Cook County Record

Saturday, July 20, 2019

State appeals panel agrees Wendella didn't need to collect Chicago amusement tax for boat tours

State Court

By Scott Holland | Jul 2, 2019


| Mary Fairchild from Chicago, USA [CC BY-SA 2.0 (https://creativecommons.org/licenses/by-sa/2.0)]

CHICAGO — A state appeals panel has determined a Chicago tour boat operator doesn’t need to pay the city amusement taxes on its ticket sales.

The Chicago Department of Administrative Hearings found Wendella Sightseeing Company was right to not collect the tax from 2006 to 2012, as it was preempted by the federal Maritime Transportation Security Act, and also found Wendella properly remitted only a portion of amusement taxes in 2012 and 2013, as patrons were entitled to a credit based on what Wendella paid the city in docking fees.

The city sought administrative review from Cook County Judge Carl Walker, who affirmed the original ruling, prompting the city’s appeal to the First District Illinois Appellate Court. Presiding Justice Mary Rochford wrote the opinion issued June 29; Justices Thomas Hoffman and Shelvin Hall concurred in the decision handing City Hall a third straight loss on the question.


Illinois Appellate Justice Mary Rochford | Illinoiscourts.gov

According to Rochford, the city argued there wasn’t any conflict between its amusement tax ordinance and the MTSA, since the federal law prohibits local or state taxes on boats and crew while operating on federal waterways. From 2006-2012, the city said, the tax was levied on ticket sales, which occurred on dry land while the boat was docked.

The panel said it looked at legislative intent and determined the use of “operating” in the MTSA was intended to mean “engaged in active business,” which the boats “clearly” were on the Chicago River and Lake Michigan.

“Such operations did not cease simply because the tour boats had to dock on occasion,” Rochford wrote, endorsing Walker’s take that the city’s “assertion is the equivalent to stating that a business is no longer in operation simply because it closes at the end of the day.”

Even if the panel accepted the city’s argument, Rochford said, it still would’ve upheld the determination because Congress writes in the present and future tense, unless content indicates otherwise.

“Congress was indicating its intent not only to prohibit the city’s levying of amusement taxes on Wendella’s vessels, or their passengers and crew, if the vessels are currently operating on a federal waterway, but also if they will be operating on such a waterway in the future,” Rochford wrote.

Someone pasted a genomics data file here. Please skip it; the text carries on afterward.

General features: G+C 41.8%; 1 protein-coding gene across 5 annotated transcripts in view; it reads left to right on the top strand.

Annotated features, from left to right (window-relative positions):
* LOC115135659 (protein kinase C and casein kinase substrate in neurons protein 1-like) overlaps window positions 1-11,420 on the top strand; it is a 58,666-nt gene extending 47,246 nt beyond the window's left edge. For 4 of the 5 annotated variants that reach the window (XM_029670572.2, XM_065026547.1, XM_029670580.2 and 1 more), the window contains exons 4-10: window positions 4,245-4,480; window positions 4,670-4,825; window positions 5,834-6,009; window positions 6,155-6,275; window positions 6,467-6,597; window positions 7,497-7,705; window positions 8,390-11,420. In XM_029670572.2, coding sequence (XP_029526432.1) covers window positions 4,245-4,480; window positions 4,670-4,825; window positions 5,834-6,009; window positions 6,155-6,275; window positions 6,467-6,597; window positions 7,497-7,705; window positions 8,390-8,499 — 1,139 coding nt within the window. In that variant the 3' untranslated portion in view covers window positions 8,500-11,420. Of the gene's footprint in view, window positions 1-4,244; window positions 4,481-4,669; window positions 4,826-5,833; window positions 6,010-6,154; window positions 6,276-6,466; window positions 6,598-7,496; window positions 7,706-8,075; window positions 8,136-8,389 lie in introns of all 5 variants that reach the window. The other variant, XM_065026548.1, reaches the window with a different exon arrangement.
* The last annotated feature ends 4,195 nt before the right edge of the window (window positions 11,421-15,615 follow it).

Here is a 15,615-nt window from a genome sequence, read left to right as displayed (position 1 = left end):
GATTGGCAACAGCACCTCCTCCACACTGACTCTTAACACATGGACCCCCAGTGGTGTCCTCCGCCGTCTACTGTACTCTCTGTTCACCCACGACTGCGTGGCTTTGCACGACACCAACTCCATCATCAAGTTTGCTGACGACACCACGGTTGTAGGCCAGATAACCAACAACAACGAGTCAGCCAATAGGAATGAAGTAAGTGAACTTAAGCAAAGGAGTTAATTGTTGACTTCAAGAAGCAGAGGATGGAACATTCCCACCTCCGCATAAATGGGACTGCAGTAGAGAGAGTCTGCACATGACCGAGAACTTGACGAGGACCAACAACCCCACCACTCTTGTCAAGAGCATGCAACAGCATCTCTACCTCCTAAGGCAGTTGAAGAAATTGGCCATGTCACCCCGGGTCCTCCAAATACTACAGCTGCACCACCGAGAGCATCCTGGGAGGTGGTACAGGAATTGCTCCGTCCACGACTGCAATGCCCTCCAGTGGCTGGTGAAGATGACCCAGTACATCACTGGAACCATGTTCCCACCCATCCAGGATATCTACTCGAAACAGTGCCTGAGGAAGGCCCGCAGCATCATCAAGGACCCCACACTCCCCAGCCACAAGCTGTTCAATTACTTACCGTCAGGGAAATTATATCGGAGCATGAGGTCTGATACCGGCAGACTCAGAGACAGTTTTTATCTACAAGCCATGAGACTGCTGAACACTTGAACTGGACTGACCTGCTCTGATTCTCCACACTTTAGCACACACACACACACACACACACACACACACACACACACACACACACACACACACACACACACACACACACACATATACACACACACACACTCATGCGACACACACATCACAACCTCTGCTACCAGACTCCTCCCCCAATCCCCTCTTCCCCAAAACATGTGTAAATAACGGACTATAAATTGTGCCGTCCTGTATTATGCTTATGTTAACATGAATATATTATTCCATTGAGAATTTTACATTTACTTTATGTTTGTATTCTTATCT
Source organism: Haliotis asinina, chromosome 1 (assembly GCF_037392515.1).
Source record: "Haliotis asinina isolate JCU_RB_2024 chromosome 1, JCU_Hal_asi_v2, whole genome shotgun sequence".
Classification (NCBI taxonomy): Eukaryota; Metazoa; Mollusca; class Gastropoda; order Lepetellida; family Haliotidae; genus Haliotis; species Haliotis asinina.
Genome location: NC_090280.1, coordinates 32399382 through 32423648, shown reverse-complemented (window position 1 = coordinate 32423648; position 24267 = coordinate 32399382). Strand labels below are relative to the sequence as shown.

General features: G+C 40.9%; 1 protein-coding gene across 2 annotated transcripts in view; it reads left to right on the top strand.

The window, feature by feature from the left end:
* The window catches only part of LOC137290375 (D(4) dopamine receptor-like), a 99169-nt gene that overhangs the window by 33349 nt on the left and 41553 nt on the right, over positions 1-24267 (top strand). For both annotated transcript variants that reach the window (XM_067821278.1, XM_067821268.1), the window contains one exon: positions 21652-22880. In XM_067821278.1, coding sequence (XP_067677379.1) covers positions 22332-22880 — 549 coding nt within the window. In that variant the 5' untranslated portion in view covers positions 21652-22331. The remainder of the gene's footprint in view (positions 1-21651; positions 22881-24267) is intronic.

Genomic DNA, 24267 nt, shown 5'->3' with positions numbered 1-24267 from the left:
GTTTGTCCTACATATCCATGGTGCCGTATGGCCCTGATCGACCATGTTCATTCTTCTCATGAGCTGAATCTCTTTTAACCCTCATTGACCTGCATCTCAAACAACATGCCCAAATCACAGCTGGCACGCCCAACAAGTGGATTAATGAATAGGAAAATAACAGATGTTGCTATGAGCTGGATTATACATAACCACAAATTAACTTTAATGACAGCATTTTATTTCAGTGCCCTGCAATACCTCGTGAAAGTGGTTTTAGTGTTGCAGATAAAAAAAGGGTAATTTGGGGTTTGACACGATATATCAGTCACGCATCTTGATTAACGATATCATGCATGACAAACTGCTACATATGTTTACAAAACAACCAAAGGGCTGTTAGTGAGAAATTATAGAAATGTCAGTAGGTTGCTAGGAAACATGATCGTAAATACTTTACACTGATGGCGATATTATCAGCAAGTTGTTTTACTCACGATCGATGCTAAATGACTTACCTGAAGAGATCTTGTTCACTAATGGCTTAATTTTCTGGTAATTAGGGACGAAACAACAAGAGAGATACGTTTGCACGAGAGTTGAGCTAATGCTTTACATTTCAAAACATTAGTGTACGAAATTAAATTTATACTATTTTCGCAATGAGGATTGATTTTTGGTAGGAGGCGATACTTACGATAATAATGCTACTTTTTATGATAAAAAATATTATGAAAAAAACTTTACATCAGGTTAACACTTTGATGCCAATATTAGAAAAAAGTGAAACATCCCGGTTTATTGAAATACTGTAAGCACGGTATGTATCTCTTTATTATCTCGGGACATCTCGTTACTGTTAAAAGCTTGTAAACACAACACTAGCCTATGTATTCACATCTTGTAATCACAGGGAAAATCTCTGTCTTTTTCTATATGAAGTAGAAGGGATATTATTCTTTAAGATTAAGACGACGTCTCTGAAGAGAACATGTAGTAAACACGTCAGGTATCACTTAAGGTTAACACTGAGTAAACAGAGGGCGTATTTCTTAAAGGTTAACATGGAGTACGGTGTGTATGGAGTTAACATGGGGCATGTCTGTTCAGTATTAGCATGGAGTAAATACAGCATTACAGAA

Wendella said a 1997 city letter stated its patrons qualified for a credit under the amusement tax ordinance equivalent to what Wendella paid to license city docks. The city argued a 2008 amusement tax ordinance revision changed the provision to limit credits only to amounts paid to the city in connection with the same charges that created a patron’s tax liability.

The panel said the city’s approach was too narrow, noting the patrons could only participate in the amusement of the boat tours if Wendella paid its dock licensing fees. Wendella collected more than $1.44 million and remitted $577,834 to the city, leaving $868,046. Since Wendella paid $734,481 in dock fees for the same window, the city was only owed the balance of $133,565. The city said Wendella improperly kept the portion that technically belongs to its patrons and argued it should be remitted to the city.

Since the DOAH wasn’t asked to determine the disposition of that sum, Rochford explained, the panel likewise needed only to consider if the city had the right to receive $133,565. Finding that to be the case, the panel also affirmed that part of Walker’s ruling.

In a related matter, Wendella has also filed suit in Cook County Circuit Court against the city, challenging the 2016 Tour Boat Operator Tax, which the city passed to exclusively hit tour boat operators that don’t pay the amusement tax with a 9 percent charge on passenger revenue. In that lawsuit filed March 7, Wendella argued the preemption under the federal MTSA law should also apply to the 2016 tax.

Wendella is represented by attorneys Stuart P. Krauskopf, Kurt A. Kauffman and Jamie S. Ritchie, of the firm of Krauskopf Kauffman P.C., of Chicago.

Want to get notified whenever we write about any of these organizations ?

Sign-up Next time we write about any of these organizations, we'll email you a link to the story. You may edit your settings or unsubscribe at any time.

Organizations in this Story

Circuit Court of Cook County City of Chicago Illinois First District Appellate Court Krauskop Kauffman PC

More News